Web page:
Too long she waited for him ...
|"Ah! Miss Celestine!"
The girl twisted in her lover's embrace. "Why do you call me that?" groaned the daughter of Washington Randolph Alderson. The pulse at her milky throat throbbed at the brush of Henry Rufus's fingertips.
"Have I not the right to call you by your name?" Henry's lips touched her raven-colored hair. "What would you have me call you, if not—?"
"Could you not call me merely, 'Celestine'!"
The chatter of the party guests was muffled where they stood, on the night-wrapped verandah of Montfort Acres, but from across the fields, in seeming counterpoint, echoed a chant from the slave quarters. The Carolina air, suffused with the humid exhalations of moss, clung wetly to the lovers.
Ardor brimmed in Henry's eyes. "But what of Paris?" he asked.
"He is with General Beauregard." Celestine Mae Alderson wrung her hands. "But you are with me!"
"Should I have been with Beauregard too?" Henry asked. "Or with Lee? The Northern armies—"
She gripped his arm. "They also serve," she replied with light irony, "who sit in the legislature. Besides—" She turned to gaze into the darkness beyond the Chinese lanterns that hung in the side yard. "Paris himself asked you to stay and look after me."
A new voice now sounded, and the lovers whirled. "And see how well my cousin chose!"
John Arrington McFaddin, freshly arrayed in a gray uniform, had silently joined them. "I suppose," he drawled, "one must not judge too harshly the fox who has been set to guard the chicken coop, even if the farmer mistook him for a faithful hound."
"I have violated no trust," Rufus stiffly retorted.
"I would call making love to my cousin's beau—" McFaddin's lip curled as he glanced at Celestine.
"If I have made love to your cousin's beau," Rufus growled, "I did so without intending it."
"If you made love to me, Henry," the girl snapped, "it was because I encouraged you!"
"Celestine!" Henry cried.
"Ah!" McFaddin's eyebrows shot up. "It is merely 'Celestine' now?" He slapped his gloves against his open palm. "If Paris had entrusted her care to me and not to you, Rufus, I would—"
He broke off, to stare at a spot behind them. Rufus and Celestine turned. The girl stifled a cry.
There stood George Paris Arrington, her distant cousin and—in the balmy days before the firing on Fort Sumter—her lover. His face was pale and his uniform disordered as though from a hard journey. He had lost his hat, and dark blotches stained his tunic.
"Paris," Celestine cried faintly. Henry shrank back a step.
"I have returned for you," Arrington said. His voice was faint, and like his gaze haggard. "Did you wait, as you promised?"
"You've returned?" Twin roses of embarrassment showed in Celestine's cheeks.
"I will fight no more."
McFaddin spoke into the cold silence. "Cousin, we had no news of your return." His fist tightened about his gloves. "We—"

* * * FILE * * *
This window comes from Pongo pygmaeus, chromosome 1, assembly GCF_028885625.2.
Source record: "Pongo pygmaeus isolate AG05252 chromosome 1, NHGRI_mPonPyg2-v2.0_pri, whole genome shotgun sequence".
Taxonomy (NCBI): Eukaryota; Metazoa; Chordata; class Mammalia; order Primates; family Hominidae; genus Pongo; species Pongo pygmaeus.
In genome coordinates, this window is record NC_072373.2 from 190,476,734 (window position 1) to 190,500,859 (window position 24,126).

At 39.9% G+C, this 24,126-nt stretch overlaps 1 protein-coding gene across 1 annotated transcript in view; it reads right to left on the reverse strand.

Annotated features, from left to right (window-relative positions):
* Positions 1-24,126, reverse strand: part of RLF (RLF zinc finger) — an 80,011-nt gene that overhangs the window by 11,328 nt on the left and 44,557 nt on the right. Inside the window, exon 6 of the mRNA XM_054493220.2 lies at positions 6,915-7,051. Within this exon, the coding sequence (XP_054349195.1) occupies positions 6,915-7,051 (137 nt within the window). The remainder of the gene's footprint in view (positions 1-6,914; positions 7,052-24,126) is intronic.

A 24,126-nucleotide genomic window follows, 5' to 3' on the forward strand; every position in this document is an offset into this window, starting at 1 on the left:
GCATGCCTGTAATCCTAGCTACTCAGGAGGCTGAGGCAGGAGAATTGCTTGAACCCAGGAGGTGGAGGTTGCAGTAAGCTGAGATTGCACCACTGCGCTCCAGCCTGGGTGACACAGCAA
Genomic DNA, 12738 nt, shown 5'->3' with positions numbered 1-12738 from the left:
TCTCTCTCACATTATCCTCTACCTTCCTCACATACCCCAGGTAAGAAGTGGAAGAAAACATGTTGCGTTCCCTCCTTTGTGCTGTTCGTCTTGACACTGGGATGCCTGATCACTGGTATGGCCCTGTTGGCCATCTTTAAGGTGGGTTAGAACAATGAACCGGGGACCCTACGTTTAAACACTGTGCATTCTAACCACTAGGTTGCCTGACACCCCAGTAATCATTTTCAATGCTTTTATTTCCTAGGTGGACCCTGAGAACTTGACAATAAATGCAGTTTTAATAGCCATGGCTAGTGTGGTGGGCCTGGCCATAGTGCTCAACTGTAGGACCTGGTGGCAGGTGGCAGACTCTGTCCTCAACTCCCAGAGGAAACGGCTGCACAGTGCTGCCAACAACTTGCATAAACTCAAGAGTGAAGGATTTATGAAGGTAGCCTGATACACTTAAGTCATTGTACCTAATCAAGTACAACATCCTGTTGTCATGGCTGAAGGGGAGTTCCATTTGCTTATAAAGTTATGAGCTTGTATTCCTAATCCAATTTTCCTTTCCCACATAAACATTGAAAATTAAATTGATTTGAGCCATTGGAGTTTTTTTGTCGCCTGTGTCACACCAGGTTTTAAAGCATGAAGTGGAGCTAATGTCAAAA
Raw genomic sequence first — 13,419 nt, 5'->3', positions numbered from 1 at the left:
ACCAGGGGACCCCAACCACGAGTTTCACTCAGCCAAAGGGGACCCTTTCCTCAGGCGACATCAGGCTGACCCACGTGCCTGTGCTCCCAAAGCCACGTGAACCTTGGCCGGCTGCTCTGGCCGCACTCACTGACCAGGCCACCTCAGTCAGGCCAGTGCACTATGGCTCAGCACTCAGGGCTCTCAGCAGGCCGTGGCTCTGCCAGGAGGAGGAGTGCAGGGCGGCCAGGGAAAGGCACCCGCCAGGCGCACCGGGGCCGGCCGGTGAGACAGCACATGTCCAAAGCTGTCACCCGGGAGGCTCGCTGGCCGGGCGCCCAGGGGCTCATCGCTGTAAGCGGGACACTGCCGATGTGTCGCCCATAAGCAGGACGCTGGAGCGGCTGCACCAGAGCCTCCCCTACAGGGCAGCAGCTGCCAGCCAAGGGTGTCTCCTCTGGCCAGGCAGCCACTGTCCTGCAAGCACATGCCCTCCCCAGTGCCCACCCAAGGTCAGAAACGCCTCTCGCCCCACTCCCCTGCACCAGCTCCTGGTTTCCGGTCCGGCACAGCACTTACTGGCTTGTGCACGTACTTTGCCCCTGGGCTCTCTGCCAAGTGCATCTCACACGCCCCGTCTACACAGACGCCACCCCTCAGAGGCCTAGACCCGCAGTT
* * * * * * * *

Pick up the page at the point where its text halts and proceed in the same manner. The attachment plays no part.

"You will take my hand?" Arrington asked Celestine. "I have come for you."
Now she glanced sidelong at Henry. But Rufus looked at his shoes, and his shoulders drooped. Yet McFaddin still tensed, and his eyes darted.
"Yes. Yes I will, my dearest Paris," Celestine said. She lifted her chin. "My hand in yours, as we promised when—"
Then she gasped, and snatched her hand from his. "You are chilled throughout!"
"Warm me," urged Arrington. McFaddin sought Rufus's eyes, but the defeated rival still stared at his boots.
"Yes. Come." Despite a shudder Celestine gripped her beau's hand more firmly. "Let us find my father and—"
"No—" Arrington put his lips to her ear and murmured. In his words Celestine lost the last of her color, but she nodded, and with a slight shudder drew him through the open doorway and toward the sweeping staircase. The other two followed at a distance, and watched.
Some minutes they passed in silence. Then Henry turned at a touch to his elbow. It was their host: Celestine's father.
"Take this," Alderson muttered, and he thrust a letter into Henry's hand. "Keep it on you, but don't let Celestine Mae see it." Worry showed in his face. "I must find her first."
McFaddin made to speak. "She's—"
But Henry stilled him with a nudge, and they let Alderson in his distracted state push his way toward the parlor. Henry said, "Let Miss Celestine and her ... intended ... join him in their own time."
"So it is 'Miss Celestine' again," the other noted. "You yield her to him?"
"Was she ever mine to yield?" Henry replied with some bitterness.
Then his eyes fell to the letter his host had pressed upon him. The seal was broken, and spitefully he shook it open. McFaddin added, "I would that you could still disappoint me, Rufus."
Henry stiffened but did not reply as his brow furrowed. "I don't understand," he murmured as he studied the note.
Henry thrust the flapping letter into the other's chest, and turned a pinched and puzzled face upward toward the top of the staircase. McFaddin's jaw slackened as he read the missive.
"Damn!" he whispered, and briefly turned it over to examine the seal. "But what can it mean?" He read it a second time. "Paris killed at Pittsburg Landing?" He lifted his chin alongside Henry's, to gaze uneasily up the staircase. "But if he is here while his regiment is at—" His lips twisted. "I would never believe an Arrington could be a deserter!"
"Nor I," Henry said. The lines about his eyes tightened. "And I don't. Somehow I fear—"
What he feared he did not say. Instead, he thrust himself at the staircase. Some premonition must have quickened his step, for he took it three steps in a stride.
But he had a scarce reached the landing before a scream rent the night.